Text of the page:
Best of the Fests 2020

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From 17th-century werewolves to WWII gremlins to present-day nomads, the stripped-back, mostly virtual 2020 fall festivals still managed to bring the goods. Our team rounds up the very best titles we saw at TIFF, NYFF, the BFI London Film Festival and beyond.

LISTEN: Gemma Gracewood and Ella Kemp chew over their festival favorites in the latest episode of The Letterboxd Show.

Kudos to the teams at the Toronto, New York and BFI London Film Festivals for pulling excellent hybrid festivals together in extremely weird, not-at-all-ideal circumstances. From the always-excellent conversations (and Cameron Bailey’s always-excellent suits) to the hybrid options for viewing, we left feeling hope for our favorite art form.

We have been keeping track, over on our Twitter account, of the many film festivals going online, and it’s safe to say that virtual film festivals—and the wider accessibility they offer—have been a silver lining to this mostly awful year. Indeed, the 58th NYFF was one of Film at Lincoln Center’s most-attended festivals, with 70,000+ attendees in all 50 states and beyond. (We participated in a NYFF Industry Talk, along with MUBI and Rotten Tomatoes, about the future of online film conversation, moderated by Indiewire’s David Ehrlich.)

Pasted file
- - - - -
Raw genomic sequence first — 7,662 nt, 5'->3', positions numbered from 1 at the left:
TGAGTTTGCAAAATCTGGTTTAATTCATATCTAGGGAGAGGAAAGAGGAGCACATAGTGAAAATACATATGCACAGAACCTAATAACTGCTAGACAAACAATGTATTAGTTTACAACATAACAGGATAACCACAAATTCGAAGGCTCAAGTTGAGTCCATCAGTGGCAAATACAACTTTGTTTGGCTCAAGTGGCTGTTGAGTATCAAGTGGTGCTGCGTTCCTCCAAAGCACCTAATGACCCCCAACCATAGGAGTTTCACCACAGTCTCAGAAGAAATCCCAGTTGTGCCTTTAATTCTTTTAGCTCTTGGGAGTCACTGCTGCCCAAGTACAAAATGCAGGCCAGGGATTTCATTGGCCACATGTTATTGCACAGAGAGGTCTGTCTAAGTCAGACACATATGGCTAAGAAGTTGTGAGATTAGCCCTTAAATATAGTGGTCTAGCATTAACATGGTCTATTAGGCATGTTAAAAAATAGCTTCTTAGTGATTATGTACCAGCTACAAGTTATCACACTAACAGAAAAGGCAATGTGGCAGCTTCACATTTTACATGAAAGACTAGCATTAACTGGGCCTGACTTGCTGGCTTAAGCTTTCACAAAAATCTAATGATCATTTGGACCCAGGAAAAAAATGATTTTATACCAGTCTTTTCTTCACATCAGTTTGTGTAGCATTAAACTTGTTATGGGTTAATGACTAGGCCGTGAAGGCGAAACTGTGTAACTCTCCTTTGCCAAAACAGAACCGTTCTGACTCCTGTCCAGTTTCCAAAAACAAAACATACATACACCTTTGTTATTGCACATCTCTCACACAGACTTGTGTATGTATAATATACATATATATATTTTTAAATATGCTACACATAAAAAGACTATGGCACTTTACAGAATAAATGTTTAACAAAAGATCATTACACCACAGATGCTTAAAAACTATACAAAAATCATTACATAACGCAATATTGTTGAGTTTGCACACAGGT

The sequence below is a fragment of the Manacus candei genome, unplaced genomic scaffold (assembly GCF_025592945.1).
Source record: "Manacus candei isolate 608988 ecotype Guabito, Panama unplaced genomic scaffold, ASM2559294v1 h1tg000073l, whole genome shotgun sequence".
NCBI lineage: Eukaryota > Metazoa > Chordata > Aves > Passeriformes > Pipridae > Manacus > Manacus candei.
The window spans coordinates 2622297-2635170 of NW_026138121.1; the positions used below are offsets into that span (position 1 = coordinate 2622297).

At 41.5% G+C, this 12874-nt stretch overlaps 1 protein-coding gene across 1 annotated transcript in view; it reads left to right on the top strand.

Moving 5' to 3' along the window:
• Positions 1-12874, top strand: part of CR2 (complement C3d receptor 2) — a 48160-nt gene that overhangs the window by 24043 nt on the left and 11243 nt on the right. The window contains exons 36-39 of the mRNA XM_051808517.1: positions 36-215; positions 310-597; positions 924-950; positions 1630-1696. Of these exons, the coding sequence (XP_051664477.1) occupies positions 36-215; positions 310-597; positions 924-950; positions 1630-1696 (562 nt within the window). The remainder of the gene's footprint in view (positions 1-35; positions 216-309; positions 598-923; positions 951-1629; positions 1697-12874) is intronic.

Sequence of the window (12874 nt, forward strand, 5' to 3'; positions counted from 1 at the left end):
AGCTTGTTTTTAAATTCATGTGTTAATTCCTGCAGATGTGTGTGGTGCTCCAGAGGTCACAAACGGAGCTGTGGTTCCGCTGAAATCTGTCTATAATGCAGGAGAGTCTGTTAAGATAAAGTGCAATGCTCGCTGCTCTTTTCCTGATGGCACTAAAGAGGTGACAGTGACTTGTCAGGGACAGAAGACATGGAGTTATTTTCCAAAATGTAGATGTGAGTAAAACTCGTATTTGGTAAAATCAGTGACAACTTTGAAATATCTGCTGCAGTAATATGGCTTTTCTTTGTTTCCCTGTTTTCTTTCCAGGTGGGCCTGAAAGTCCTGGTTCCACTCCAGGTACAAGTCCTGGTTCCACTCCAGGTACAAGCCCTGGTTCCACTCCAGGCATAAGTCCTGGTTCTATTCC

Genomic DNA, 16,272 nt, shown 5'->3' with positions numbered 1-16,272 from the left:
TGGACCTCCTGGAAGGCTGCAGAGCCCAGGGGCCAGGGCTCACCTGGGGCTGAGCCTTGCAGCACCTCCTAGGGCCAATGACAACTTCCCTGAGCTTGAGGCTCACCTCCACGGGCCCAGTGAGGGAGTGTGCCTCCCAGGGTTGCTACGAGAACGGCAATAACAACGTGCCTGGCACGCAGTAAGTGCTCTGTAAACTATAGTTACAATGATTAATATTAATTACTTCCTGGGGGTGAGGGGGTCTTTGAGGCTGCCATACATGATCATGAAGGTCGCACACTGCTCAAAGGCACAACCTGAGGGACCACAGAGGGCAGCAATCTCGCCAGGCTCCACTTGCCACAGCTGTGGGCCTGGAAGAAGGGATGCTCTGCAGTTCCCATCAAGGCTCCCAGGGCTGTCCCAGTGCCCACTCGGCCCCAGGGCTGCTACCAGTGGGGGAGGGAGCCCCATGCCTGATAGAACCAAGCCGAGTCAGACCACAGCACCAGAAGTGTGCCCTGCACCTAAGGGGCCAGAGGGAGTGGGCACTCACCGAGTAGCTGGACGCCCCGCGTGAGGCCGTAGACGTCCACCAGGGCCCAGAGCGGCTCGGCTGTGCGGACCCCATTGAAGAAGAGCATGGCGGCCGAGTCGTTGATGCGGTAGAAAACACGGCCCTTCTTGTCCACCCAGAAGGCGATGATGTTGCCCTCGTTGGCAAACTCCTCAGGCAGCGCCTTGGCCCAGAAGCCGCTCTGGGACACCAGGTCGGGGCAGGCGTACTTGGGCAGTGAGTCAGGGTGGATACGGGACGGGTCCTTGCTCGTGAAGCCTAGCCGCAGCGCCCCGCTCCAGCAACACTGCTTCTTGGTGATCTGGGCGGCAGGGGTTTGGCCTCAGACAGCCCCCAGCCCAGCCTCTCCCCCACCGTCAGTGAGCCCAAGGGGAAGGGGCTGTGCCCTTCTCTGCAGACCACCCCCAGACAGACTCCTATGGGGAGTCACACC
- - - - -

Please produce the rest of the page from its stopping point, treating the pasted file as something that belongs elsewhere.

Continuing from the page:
Attempting to replicate the extreme fatigue of the real thing, our festival team (Ella Kemp, Aaron Yap, Kambole Campbell, Jack Moulton and Gemma Gracewood and—helping us bridge the geo-locked divide—Canadian TIFF regular Jonathan White) disregarded international date lines and dove right in. We saw many films to love, but by consensus (and a poke around your Letterboxd reactions) these are the ones we’re still thinking about:

Lovers Rock, Nomadland, Minari, Wolfwalkers, David Byrne’s American Utopia, Shiva Baby, Tove, Shadow in the Cloud, Pieces of a Woman, Underplayed, Another Round, One Night in Miami…, Supernova, French Exit and Still Processing.

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